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Proposal aims to head off avoidable 911 calls
Preventative care program could reduce ER visits

Staff Writer

Last update: May 31, 2005

An elderly diabetic living alone forgets to eat dinner when she takes her insulin.
Hours later, she wakes up on the verge of insulin shock and calls 911. Within minutes, paramedics are at her door. Soon, she's in an ambulance on the way to the hospital.

It's a common scene, according to Volusia County medical officials: an expensive and avoidable emergency room visit. They have a plan they think could help.

Under a new proposal, city and county firefighter paramedics could provide preventive care -- like checking in to see whether a forgetful diabetic is taking her medicine and eating her meals. Expensive medical costs could be avoided. Paramedics could get needed patient care training, and their departments might even bring in some cash, county officials said.

"The core is that we've got a whole army of health care providers who are extremely well-trained, talented, young and aggressive," said Dr. John Shedd, the county's medical director. "They've got the time, and they know their municipalities and the citizens who would benefit most from this better than anybody."

But some fire chiefs, while they like the idea, aren't convinced the voluntary program will be cost- or time-effective, and an official with county's largest hospital isn't sure about the need.

Under the "Community Health Program," city and county fire and medical officials would use 911 call logs and response records to try to figure out who they could help.

If the assistance is wanted, paramedics might drop by a diabetic's home to do a blood sugar check on the way back from another call; drop in on a homebound patient to make sure he's taking his medicines correctly; perform a cardiac test on someone who recently had heart surgery; or check a home for hazards that could cause an elderly person to fall.

Along the way, they could help reduce tie-ups in crowded emergency rooms and cut down on unnecessary medical expenses that can eat up tax dollars and cost almost everyone money, Shedd said."It comes out of necessity and need," he said.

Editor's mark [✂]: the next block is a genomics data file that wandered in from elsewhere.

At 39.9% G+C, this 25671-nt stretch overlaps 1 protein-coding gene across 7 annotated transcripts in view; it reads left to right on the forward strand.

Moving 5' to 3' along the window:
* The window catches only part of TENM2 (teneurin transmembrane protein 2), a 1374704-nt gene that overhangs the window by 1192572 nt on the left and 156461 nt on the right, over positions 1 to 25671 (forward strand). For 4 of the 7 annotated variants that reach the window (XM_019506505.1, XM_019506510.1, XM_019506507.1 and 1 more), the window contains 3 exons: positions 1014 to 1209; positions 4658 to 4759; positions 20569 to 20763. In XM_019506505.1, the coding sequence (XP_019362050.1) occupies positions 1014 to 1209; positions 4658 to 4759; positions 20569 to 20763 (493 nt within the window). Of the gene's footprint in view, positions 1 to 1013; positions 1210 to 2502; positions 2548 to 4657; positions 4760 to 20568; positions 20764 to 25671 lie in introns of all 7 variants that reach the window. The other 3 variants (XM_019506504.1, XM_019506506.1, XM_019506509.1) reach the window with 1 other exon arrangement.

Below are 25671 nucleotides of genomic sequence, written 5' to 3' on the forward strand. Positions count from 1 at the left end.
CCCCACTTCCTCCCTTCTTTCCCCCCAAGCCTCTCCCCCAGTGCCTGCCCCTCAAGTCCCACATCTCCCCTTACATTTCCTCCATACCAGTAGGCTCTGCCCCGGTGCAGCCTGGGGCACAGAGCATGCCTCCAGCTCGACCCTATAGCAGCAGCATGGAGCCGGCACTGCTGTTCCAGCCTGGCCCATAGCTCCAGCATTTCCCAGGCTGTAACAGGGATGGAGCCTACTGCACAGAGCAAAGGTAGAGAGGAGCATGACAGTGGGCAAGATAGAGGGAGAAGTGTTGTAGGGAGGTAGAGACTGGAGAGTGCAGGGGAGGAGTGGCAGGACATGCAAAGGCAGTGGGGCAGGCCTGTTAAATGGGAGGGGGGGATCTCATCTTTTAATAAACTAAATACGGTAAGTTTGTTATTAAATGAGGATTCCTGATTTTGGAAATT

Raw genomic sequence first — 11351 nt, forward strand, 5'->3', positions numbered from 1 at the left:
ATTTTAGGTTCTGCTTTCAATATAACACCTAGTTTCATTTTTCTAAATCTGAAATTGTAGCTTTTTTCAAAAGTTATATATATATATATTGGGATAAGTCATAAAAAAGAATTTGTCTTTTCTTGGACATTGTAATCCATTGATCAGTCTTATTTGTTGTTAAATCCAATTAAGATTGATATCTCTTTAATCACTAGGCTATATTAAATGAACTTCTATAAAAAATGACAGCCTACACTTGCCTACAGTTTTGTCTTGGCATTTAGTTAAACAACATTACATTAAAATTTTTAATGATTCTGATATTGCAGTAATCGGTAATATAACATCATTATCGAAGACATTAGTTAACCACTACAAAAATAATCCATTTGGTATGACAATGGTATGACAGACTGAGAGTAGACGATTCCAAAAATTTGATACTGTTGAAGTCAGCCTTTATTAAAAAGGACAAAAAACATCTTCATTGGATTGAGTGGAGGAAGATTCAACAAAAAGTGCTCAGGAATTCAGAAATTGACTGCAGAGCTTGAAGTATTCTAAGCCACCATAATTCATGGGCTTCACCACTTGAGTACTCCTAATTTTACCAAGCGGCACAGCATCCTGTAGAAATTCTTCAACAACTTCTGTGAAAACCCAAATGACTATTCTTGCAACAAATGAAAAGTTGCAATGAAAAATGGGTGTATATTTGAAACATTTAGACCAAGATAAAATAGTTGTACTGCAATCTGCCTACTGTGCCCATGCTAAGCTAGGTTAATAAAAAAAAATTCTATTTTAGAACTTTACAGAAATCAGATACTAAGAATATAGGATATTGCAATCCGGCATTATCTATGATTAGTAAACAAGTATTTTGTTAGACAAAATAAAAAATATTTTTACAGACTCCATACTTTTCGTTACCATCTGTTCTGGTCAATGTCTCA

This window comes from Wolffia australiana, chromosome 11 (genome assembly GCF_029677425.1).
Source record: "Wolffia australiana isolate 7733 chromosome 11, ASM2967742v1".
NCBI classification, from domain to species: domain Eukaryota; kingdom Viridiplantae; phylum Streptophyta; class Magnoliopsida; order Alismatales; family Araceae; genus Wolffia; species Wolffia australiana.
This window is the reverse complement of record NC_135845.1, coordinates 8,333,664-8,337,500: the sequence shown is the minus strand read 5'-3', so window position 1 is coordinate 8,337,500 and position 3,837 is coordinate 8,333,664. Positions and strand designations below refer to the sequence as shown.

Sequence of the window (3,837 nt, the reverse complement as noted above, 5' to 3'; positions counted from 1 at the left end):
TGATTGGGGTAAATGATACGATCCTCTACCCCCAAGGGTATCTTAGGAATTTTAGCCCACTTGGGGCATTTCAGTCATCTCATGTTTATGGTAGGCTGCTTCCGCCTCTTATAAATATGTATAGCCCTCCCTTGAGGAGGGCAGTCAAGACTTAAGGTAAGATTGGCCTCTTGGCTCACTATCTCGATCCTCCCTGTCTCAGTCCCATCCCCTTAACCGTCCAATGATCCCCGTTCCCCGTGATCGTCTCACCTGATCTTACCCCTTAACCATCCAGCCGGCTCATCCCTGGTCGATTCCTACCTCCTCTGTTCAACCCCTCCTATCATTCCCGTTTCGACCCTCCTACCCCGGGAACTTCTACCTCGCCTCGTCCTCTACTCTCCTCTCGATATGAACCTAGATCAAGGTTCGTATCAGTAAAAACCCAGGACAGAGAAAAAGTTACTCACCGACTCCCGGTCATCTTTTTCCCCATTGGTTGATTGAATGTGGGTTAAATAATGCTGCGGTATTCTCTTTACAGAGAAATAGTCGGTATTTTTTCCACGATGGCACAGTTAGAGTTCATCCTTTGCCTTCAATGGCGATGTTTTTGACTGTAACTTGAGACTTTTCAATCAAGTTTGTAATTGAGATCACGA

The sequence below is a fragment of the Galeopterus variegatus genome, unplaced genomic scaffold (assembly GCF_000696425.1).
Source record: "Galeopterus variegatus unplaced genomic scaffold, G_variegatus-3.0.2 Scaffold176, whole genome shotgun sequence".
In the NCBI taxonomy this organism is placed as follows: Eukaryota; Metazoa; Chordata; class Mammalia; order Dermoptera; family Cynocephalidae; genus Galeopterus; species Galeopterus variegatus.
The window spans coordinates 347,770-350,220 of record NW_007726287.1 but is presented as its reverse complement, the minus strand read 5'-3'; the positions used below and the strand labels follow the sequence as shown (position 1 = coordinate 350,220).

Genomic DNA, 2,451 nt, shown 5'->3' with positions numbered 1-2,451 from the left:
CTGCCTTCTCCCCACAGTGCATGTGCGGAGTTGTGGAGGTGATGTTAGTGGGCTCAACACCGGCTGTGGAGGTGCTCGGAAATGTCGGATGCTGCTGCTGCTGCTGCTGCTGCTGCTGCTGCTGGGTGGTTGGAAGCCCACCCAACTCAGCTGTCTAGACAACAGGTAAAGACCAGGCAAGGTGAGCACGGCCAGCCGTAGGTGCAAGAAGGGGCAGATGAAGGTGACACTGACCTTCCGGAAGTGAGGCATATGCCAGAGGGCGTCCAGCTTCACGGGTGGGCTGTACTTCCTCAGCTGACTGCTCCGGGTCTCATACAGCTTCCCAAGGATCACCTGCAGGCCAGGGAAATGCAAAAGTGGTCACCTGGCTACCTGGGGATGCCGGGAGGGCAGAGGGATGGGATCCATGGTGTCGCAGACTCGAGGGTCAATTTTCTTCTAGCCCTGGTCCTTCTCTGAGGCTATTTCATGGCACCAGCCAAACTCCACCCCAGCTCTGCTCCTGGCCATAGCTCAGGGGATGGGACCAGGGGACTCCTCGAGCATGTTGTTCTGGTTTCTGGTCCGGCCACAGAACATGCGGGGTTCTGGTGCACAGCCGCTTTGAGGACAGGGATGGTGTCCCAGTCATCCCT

Shedd, who is also the emergency room director for Florida Hospital Ormond-Memorial, said 911 dispatchers take about 65,000 emergency medical calls a year countywide, with about 40,000 leading to ambulance transports. While "every one of those calls is considered an emergency by the person who makes it," he said about 20 to 25 percent are actual medical emergencies.

Many of the others could be handled differently, he said.

At the same time, county Emergency Medical Services Director Matt Zavadsky said the program would provide useful additional patient care experience for paramedics.

He said Shedd's numbers reflect data from emergency response logs.

Shedd and Zavadsky drew up the plan after talks with local fire chiefs months ago. They've presented it to some city managers and the County Council also has gotten a preview. For county fire services to participate, the council would have to endorse a formal proposal. City commissioners would have to do the same for city fire departments.

Participation would be entirely voluntary and departments could chose to participate in whatever capacity suits their needs, but fire chiefs interviewed this week gave a mixed report. And John E. Evans, a spokesman for Halifax Medical Center, said officials there aren't seeing the need.

Evans said a reporter's call last week was the first hospital officials had heard of the plan. While he said he couldn't speak for any other hospital, he thought Shedd's estimate of the problem "would probably come as a surprise to our emergency department folks."

Costs were on the mind of Ormond Beach Fire Chief Barry Baker.

Zavadsky said he thinks the consensus is most costs would be limited, and two managed care organizations also have expressed interest in contracting home-care services, but Baker said he didn't think any reimbursements would be enough.

He also said he thought many patients would reject the additional care and questioned whether his paramedics would have the time based on their other duties, which he thought emergency medical officials were underestimating.

In Port Orange, Fire Chief Tom Weber said it's a "tremendous" idea, but the city will have to see what a study committee makes of it before deciding if or how much to participate.

"I could say, 'Hey great idea, just do it,' and then find out what the impact is," Weber said. "I want to find out what the impact is first."

For his part, Port Orange EMS chief and 23-year veteran Russell Rafferty hopes it works out. He thinks the program would benefit his paramedics as well as the community.

He pointed out that after the city amped up its flu shot program in the early '90s, Port Orange paramedics responded to fewer general emergency calls. He thinks that could happen again.

"I like it," he said. "It's more grassroots, back to the community and more like neighbors -- not just the fire station down the road."

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